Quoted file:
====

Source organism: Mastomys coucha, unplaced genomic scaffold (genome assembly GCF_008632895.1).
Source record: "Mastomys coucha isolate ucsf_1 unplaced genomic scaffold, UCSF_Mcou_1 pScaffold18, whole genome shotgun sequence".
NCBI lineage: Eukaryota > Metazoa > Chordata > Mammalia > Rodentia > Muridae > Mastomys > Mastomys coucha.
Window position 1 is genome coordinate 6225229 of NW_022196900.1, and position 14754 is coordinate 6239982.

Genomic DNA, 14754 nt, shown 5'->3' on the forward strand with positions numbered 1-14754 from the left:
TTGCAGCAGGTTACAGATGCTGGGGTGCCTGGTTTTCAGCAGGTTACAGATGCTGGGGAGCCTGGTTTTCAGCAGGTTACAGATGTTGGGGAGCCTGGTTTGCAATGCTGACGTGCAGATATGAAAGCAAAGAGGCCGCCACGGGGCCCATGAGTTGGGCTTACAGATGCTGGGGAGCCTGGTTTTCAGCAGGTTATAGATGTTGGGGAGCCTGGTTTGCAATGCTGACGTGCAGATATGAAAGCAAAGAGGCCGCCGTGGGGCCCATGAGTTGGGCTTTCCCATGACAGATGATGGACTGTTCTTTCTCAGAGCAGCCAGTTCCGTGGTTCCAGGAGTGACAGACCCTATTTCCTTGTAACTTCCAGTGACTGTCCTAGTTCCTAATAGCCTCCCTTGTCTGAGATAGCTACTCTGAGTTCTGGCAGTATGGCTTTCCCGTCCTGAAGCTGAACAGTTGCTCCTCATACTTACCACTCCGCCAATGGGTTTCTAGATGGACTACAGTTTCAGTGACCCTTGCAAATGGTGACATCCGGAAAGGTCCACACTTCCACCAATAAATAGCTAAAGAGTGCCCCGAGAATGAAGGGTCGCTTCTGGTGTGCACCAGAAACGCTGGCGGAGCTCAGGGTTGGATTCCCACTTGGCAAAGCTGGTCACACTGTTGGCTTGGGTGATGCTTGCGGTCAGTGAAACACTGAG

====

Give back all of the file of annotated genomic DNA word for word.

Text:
Source organism: Mastomys coucha, unplaced genomic scaffold (genome assembly GCF_008632895.1).
Source record: "Mastomys coucha isolate ucsf_1 unplaced genomic scaffold, UCSF_Mcou_1 pScaffold18, whole genome shotgun sequence".
NCBI lineage: Eukaryota > Metazoa > Chordata > Mammalia > Rodentia > Muridae > Mastomys > Mastomys coucha.
Window position 1 is genome coordinate 6225229 of NW_022196900.1, and position 14754 is coordinate 6239982.

Genomic DNA, 14754 nt, shown 5'->3' on the forward strand with positions numbered 1-14754 from the left:
TTGCAGCAGGTTACAGATGCTGGGGTGCCTGGTTTTCAGCAGGTTACAGATGCTGGGGAGCCTGGTTTTCAGCAGGTTACAGATGTTGGGGAGCCTGGTTTGCAATGCTGACGTGCAGATATGAAAGCAAAGAGGCCGCCACGGGGCCCATGAGTTGGGCTTACAGATGCTGGGGAGCCTGGTTTTCAGCAGGTTATAGATGTTGGGGAGCCTGGTTTGCAATGCTGACGTGCAGATATGAAAGCAAAGAGGCCGCCGTGGGGCCCATGAGTTGGGCTTTCCCATGACAGATGATGGACTGTTCTTTCTCAGAGCAGCCAGTTCCGTGGTTCCAGGAGTGACAGACCCTATTTCCTTGTAACTTCCAGTGACTGTCCTAGTTCCTAATAGCCTCCCTTGTCTGAGATAGCTACTCTGAGTTCTGGCAGTATGGCTTTCCCGTCCTGAAGCTGAACAGTTGCTCCTCATACTTACCACTCCGCCAATGGGTTTCTAGATGGACTACAGTTTCAGTGACCCTTGCAAATGGTGACATCCGGAAAGGTCCACACTTCCACCAATAAATAGCTAAAGAGTGCCCCGAGAATGAAGGGTCGCTTCTGGTGTGCACCAGAAACGCTGGCGGAGCTCAGGGTTGGATTCCCACTTGGCAAAGCTGGTCACACTGTTGGCTTGGGTGATGCTTGCGGTCAGTGAAACACTGAG